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The Year Without Summer: “Eighteen hundred and froze to death”

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Historian William K. Klingaman and meteorologist Nicholas P. Klingaman combine forces in The Year Without Summer: 1816 And The Volcano That Darkened The World And Changed History. Working in a vein similar to Steven Johnson’s The Ghost Map, the Klingamans weave together modern scientific explanations, nineteenth-century scientific (and religious) speculations, and historical events into a compelling account of what happens when weather goes wrong.

The book begins with the violent eruption of Mount Tambora in the Indonesia archipelago on April 5, 1815 and the immediate impact on the surrounding region. But the eruption is only the background. The main story is the disruption of weather that followed: more than twelve months of heavy rains in Europe, drought in North America and unseasonable cold everywhere. The Klingamans follow the extreme weather and its consequences month by month, drawing on witnesses that include Jane Austen and Thomas Jefferson, as well as newspaper accounts, sermons and government reports. They describe the cumulative impact of failed harvests, failed relief efforts and apocalyptic fears. Perhaps most important, they draw connections between the weather and historical events that are seldom considered together: the outbreak of religious revivalism in New York State known as the Second Great Awakening, American expansion west, political battles over the Corn Laws in England, growing unrest in post-Napoleonic France, and even the creation of Mary Shelley’s Frankenstein.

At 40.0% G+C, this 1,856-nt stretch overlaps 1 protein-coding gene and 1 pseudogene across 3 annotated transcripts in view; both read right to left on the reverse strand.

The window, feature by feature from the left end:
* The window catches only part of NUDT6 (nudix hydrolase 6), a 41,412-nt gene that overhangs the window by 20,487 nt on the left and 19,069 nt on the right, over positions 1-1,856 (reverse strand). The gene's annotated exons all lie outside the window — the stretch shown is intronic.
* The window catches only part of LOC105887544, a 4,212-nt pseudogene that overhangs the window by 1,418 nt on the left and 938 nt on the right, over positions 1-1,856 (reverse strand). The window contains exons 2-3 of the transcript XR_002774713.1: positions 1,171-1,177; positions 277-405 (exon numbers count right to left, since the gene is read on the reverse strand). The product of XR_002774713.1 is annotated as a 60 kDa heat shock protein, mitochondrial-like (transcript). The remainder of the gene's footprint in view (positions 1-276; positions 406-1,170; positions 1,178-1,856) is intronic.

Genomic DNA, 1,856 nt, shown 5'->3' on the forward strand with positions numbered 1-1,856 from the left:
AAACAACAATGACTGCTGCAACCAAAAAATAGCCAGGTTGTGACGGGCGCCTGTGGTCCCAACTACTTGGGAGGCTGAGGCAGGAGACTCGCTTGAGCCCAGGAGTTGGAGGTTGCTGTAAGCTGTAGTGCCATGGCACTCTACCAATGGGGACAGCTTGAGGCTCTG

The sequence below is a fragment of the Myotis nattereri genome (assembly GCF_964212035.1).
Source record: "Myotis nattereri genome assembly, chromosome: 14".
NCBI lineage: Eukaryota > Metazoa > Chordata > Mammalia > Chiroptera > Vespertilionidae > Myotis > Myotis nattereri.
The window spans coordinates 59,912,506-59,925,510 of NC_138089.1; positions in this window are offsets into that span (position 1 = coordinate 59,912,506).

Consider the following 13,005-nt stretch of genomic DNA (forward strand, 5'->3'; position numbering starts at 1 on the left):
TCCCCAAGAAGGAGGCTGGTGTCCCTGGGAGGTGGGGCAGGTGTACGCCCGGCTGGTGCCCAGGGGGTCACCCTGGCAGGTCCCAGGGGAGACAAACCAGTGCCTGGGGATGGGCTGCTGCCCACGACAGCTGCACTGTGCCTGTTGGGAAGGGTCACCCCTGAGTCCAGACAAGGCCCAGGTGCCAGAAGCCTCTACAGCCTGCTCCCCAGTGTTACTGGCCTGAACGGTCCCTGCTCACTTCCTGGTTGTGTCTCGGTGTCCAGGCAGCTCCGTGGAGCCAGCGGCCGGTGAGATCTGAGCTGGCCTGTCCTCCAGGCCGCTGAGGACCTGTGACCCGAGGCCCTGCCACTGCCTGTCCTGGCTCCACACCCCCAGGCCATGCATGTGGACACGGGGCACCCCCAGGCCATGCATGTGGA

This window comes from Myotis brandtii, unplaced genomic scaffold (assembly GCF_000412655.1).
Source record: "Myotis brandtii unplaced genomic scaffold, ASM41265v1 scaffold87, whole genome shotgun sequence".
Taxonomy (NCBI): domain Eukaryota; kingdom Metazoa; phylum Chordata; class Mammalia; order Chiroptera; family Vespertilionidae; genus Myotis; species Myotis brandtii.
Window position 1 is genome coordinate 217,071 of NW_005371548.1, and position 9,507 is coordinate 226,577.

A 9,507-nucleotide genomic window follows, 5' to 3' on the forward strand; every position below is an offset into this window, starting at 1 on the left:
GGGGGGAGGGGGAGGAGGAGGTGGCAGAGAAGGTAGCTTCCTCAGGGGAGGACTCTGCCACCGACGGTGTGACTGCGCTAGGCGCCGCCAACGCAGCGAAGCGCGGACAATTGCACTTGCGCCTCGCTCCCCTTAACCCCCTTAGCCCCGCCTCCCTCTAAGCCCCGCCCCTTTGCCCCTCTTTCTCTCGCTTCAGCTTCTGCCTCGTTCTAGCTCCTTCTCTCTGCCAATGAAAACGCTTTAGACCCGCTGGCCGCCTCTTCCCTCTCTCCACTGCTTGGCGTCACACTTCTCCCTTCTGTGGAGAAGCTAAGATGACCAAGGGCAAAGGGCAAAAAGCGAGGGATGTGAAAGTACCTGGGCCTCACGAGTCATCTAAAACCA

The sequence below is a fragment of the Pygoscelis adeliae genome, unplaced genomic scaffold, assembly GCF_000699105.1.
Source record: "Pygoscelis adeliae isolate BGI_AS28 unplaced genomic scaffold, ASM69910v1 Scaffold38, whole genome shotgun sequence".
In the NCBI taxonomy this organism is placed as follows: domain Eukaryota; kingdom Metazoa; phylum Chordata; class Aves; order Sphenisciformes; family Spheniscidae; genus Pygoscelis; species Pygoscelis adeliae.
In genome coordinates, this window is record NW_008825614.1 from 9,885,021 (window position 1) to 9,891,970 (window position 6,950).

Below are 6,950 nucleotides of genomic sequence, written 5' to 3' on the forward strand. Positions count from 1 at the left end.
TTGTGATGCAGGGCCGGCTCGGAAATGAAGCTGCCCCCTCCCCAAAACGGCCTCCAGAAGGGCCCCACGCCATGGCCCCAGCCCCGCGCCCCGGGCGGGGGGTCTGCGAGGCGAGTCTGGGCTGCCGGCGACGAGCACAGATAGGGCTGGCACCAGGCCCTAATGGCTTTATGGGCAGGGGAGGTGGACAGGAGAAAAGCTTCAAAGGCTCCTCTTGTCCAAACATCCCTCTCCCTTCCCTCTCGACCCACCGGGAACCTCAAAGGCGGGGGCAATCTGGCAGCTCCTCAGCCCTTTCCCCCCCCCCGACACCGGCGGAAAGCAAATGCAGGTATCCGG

The Year Without Summer is a fascinating blend of science and story, particularly relevant in the context of modern debates about climate change.

This review previously appeared in Shelf Awareness for Readers.

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